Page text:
And as he passed over Penuel, the sun rose upon him, and he halted upon his thigh.
Therefore the children of Israel eat not of the sinew which shrank, which is upon the hollow of the thigh, unto this day; because he touched the hollow of Jacob's thigh in the sinew that shrank.
ANNOTATIONS And REFLECTIONS.
The passage of Scripture contained in this Section is very obscure, and cannot be fully explained. It may be conjectured, that Jacob having conducted his family in safety over the brook Jabbok,. returned to the place where he had beheld the angelic host, in order to pass a little time in private devotion at that sacred spot, and entreat the Lob D to grant him some evident blessing to support his mind under the conflicts which disturbed it. It is most likely that the wrestling was a
visionary visionary scene ; but it is clear from Jacob's own word* that the Lord manifested His Divine presence to him at this time in an extraordinary manner, and, at his earnest importunity, granted him a blessing, by giving him, in addition to the name he already was known by, that of Israel, (or a prince of God) which was designed as a token, that the Lord would favour him and his posterity, for his own sake, as well as for the sake of Abraham and Isaac. Jacob was now made a prince, which intimated, that on his return to Canaan he should not live in a subordinate capacity. The sudden lameness which seized him, was perhaps inflicted at first to convince, and afterwards to remind him of his own natural weakness. That he had power with God, was, owing to the Divine indulgence alone, as Jacob was well convinced; for he expressed his astonishment that, he had beheld the face (or Image) of God, and was yet alive*.—A very improper use is sometimes made of this portion of Scripture by Enthusiasts, who talk much of wrestling with God in prayer; but, as in this passage, there is no general instruction pointed out by the Sacred Historian, or obvious to human reason, it is best to consider it as a matter relating to Jacob only, as the head of a nation, who, without doubts understood its import. It is not necessary that Christians should so fully comprehend what seems to have a particular reference to the Jewish ceconomy.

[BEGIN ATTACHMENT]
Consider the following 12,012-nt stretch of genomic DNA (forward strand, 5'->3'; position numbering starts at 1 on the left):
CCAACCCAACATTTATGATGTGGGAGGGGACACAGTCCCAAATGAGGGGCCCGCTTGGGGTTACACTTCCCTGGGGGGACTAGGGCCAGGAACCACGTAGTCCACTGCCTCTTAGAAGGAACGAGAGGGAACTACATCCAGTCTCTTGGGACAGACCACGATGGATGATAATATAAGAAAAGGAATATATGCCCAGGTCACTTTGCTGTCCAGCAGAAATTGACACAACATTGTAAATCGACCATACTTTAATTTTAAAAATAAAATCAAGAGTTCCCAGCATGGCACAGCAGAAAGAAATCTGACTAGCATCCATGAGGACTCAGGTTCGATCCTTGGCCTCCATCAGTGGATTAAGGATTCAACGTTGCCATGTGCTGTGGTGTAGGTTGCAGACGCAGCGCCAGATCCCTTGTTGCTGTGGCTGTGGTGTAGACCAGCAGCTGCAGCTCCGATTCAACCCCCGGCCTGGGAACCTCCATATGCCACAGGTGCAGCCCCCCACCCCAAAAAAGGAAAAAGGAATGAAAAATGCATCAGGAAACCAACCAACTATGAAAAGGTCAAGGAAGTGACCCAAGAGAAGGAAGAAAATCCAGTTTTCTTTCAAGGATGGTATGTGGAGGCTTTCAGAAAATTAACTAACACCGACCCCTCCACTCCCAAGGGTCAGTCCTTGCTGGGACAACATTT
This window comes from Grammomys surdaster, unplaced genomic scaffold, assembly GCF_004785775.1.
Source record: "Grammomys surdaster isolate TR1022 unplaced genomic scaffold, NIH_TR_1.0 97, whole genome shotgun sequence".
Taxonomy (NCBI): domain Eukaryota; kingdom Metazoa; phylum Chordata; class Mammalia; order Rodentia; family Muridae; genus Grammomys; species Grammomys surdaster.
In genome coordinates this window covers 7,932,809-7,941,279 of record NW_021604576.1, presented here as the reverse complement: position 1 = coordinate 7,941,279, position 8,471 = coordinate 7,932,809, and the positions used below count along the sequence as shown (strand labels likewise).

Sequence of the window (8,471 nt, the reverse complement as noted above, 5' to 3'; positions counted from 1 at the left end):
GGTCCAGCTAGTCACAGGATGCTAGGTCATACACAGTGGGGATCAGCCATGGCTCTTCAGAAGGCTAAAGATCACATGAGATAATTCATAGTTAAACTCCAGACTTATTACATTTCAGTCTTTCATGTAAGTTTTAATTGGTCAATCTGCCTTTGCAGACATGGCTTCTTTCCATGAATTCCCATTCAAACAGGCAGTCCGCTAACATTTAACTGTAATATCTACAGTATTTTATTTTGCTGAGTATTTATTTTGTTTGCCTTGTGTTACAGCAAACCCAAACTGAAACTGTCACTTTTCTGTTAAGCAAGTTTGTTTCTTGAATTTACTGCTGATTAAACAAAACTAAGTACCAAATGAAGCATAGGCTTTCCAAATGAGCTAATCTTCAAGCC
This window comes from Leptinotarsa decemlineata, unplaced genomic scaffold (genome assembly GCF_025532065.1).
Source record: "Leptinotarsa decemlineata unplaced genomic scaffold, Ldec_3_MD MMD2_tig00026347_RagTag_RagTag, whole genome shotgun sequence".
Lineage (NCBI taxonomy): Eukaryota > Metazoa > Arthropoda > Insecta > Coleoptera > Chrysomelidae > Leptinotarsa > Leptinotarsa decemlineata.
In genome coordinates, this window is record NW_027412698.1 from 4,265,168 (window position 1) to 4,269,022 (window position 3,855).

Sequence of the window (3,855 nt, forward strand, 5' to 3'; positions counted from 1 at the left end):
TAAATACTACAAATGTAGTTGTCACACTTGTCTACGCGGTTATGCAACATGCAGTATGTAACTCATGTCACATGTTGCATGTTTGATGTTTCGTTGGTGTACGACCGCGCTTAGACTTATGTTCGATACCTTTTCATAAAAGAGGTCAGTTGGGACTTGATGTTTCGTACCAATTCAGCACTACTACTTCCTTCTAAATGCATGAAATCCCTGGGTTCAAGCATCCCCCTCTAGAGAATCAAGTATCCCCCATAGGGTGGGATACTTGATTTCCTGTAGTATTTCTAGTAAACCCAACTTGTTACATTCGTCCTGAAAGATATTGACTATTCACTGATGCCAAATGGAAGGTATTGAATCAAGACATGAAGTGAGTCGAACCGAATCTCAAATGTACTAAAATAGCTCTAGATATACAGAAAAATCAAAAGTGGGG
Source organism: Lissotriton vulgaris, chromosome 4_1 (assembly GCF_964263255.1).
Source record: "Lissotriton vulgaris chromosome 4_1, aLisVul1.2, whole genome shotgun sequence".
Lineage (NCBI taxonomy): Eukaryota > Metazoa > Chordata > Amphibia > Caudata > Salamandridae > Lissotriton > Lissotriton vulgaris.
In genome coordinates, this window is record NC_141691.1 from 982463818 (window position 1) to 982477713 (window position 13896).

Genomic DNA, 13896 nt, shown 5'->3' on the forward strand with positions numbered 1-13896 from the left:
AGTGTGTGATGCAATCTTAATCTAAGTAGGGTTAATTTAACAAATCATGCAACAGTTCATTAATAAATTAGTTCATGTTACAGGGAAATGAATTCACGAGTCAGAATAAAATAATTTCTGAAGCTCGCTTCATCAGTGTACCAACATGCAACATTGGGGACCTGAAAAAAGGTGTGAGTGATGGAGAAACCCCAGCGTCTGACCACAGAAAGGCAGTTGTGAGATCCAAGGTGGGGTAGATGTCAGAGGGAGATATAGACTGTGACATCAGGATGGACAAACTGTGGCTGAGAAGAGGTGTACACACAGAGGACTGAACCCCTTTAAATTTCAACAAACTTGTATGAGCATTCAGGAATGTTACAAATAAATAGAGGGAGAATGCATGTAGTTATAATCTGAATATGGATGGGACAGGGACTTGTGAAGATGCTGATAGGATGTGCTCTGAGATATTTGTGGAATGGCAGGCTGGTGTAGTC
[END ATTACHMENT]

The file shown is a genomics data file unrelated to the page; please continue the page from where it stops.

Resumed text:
Jacob's Reconciliation With His Brothisr Bsa».
From Genesis, Chap, xxxiii. '. And Jacob lifted up his eyes, and looked, and behold, Esau came, and with him four hundred men.
* The word Penicl signifies.ths face of Go&. - - . '•
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Arid he divided the children unto Leah, and unto Rachel, and unto the two hand-maids.
And fte put the hand-maids and their children foremost, and Leah and' her children after, and Rachel and Joseph hhrdermost.
And' he passed over before them, and bowed himself to the ground seven times, until he came near to his brotfter.
And Esau ran to mest him, and embraced him, and fell on his neck, and kissed him ; and they wept.
And he lift up his eyes, and saw the women, and the children, and said, Who are those with thee? And he said, The children which God hath graciously given thy servant.
THen the hand-maidens came near, they and their children, and they bowed themselves. And Leah also .with her children came near, and bowed themselves; and after came Joseph near and Rachel, and they bowed themselves.
And Esau said, what meanest thou by all this drove which I met ? And he said, these are to find grace in the sight of my lord.
Aad Esau said, I have enough; my brother, keep. that thon hast unto thyself.
And Jacob said, Nay, I pray thee, if now I have found grace in thy sight, then receive. my present at my hand; for therefore I have seen thy face, as though I had seen the face of Gob, and thou wast pleased with me.
Talte, I pray thee, my blessitg that is brought to thee; because God hath dealt graciously with me, and because I have enough; and he urged him, and he took it.
And Esau said, Let us take our journey, and let us go, and I will go before thee.